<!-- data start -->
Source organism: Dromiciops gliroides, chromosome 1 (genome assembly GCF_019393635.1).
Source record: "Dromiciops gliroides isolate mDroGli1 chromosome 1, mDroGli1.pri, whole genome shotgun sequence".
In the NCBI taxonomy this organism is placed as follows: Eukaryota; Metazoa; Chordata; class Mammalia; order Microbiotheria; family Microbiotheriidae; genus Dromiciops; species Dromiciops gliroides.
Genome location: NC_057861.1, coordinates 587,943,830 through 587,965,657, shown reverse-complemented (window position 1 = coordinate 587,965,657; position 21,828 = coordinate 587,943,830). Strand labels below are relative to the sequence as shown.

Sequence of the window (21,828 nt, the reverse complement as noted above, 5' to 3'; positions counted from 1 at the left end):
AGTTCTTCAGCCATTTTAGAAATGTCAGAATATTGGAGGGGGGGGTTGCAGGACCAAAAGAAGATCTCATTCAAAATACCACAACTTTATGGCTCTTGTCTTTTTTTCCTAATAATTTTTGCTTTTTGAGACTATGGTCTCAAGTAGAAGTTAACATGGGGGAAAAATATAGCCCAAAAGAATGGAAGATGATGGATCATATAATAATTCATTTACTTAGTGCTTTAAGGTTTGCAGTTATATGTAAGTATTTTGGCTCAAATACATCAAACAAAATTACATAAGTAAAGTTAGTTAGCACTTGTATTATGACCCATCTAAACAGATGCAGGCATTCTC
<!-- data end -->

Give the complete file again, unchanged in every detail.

Source organism: Dromiciops gliroides, chromosome 1 (genome assembly GCF_019393635.1).
Source record: "Dromiciops gliroides isolate mDroGli1 chromosome 1, mDroGli1.pri, whole genome shotgun sequence".
In the NCBI taxonomy this organism is placed as follows: Eukaryota; Metazoa; Chordata; class Mammalia; order Microbiotheria; family Microbiotheriidae; genus Dromiciops; species Dromiciops gliroides.
Genome location: NC_057861.1, coordinates 587,943,830 through 587,965,657, shown reverse-complemented (window position 1 = coordinate 587,965,657; position 21,828 = coordinate 587,943,830). Strand labels below are relative to the sequence as shown.

Sequence of the window (21,828 nt, the reverse complement as noted above, 5' to 3'; positions counted from 1 at the left end):
AGTTCTTCAGCCATTTTAGAAATGTCAGAATATTGGAGGGGGGGGTTGCAGGACCAAAAGAAGATCTCATTCAAAATACCACAACTTTATGGCTCTTGTCTTTTTTTCCTAATAATTTTTGCTTTTTGAGACTATGGTCTCAAGTAGAAGTTAACATGGGGGAAAAATATAGCCCAAAAGAATGGAAGATGATGGATCATATAATAATTCATTTACTTAGTGCTTTAAGGTTTGCAGTTATATGTAAGTATTTTGGCTCAAATACATCAAACAAAATTACATAAGTAAAGTTAGTTAGCACTTGTATTATGACCCATCTAAACAGATGCAGGCATTCTC